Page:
Bethesda, MD (June 21, 2022) — New treatment guidelines released today in Gastroenterology outline a personalized approach for treating patients with approved drug treatments for irritable bowel syndrome (IBS) with constipation (IBS-C) or IBS with diarrhea (IBS-D). IBS is one of the most common disorders of both intestines, affecting up to 35 million Americans.
The guidelines outline, for the first time, when to use newly introduced IBS drugs, when to rely on old drugs approved by the FDA and when to use over-the-counter drugs. With more treatments available, physicians can tailor a personalized approach based on the symptoms a patient with IBS is experiencing.
“We have so many treatment options, we can now take a targeted treatment approach to patient symptoms,” says author Shahnaz Sultan, MD, AGAF. “It’s very important for patients to be open about their IBS symptoms and just as important for gastroenterologists to set realistic expectations for this chronic disease to ensure the best quality of life for their IBS patients.”
Advice for patients with IBS: prioritize lifestyle modifications (including exercise, sleep, stress reduction) and dietary changes (such as increasing fiber or the low-FODMAP diet) prior to seeking an IBS specialist, such as a gastroenterologist, for advanced treatment options. When you do speak to a provider, be clear on your symptoms to help your doctor determine the medication that is right for you.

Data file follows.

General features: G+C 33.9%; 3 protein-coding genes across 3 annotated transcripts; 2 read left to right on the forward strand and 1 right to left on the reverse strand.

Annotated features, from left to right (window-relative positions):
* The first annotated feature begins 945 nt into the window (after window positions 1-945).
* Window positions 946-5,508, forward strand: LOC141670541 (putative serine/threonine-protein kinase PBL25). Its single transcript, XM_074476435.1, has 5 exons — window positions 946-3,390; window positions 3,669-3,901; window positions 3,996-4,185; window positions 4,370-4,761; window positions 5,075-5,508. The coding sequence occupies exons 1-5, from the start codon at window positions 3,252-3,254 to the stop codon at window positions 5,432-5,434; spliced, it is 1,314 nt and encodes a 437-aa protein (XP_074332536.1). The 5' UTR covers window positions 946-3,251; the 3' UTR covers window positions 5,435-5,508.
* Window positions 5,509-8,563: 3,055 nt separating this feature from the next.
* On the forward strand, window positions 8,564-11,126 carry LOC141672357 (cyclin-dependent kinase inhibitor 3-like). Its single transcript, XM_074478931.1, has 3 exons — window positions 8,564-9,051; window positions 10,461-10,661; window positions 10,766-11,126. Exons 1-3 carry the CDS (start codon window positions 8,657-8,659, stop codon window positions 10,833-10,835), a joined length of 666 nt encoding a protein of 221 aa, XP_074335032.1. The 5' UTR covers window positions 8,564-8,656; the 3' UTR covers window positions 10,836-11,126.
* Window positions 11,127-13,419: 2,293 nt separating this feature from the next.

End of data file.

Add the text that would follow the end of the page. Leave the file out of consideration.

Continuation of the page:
Read the AGA Clinical Guidelines on the Management of Irritable Bowel Syndrome with Constipation (IBS-C) and Irritable Bowel Syndrome with Diarrhea (IBS-D) to review both sets of recommendations that detail specific patient scenarios and best treatment options.
IBS symptoms can include stomach pain, diarrhea, stomach bloating, constipation and cramping. Though non-life threatening, IBS is associated with significant decrease in quality of life, often leaving patients self-conscious to participate in everyday activities. IBS affects individuals regardless of race, age or sex, but it is most common in women and younger individuals. Learn more in the AGA GI Patient Center.
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Media contact: Courtney Reed, [email protected], 301-272-0025
About the AGA Institute
The American Gastroenterological Association is the trusted voice of the GI community. Founded in 1897, the AGA has grown to more than 16,000 members from around the globe who are involved in all aspects of the science, practice and advancement of gastroenterology. The AGA Institute administers the practice, research and educational programs of the organization. www.gastro.org.
Gastroenterology is the most prominent journal in the field of gastrointestinal disease. As the official journal of the AGA Institute, Gastroenterology delivers up-to-date and authoritative coverage of both basic and clinical gastroenterology. Regular features include articles by leading authorities and reports on the latest treatments for diseases. Original research is organized by clinical and basic-translational content, as well as by alimentary tract, liver, pancreas, and biliary content.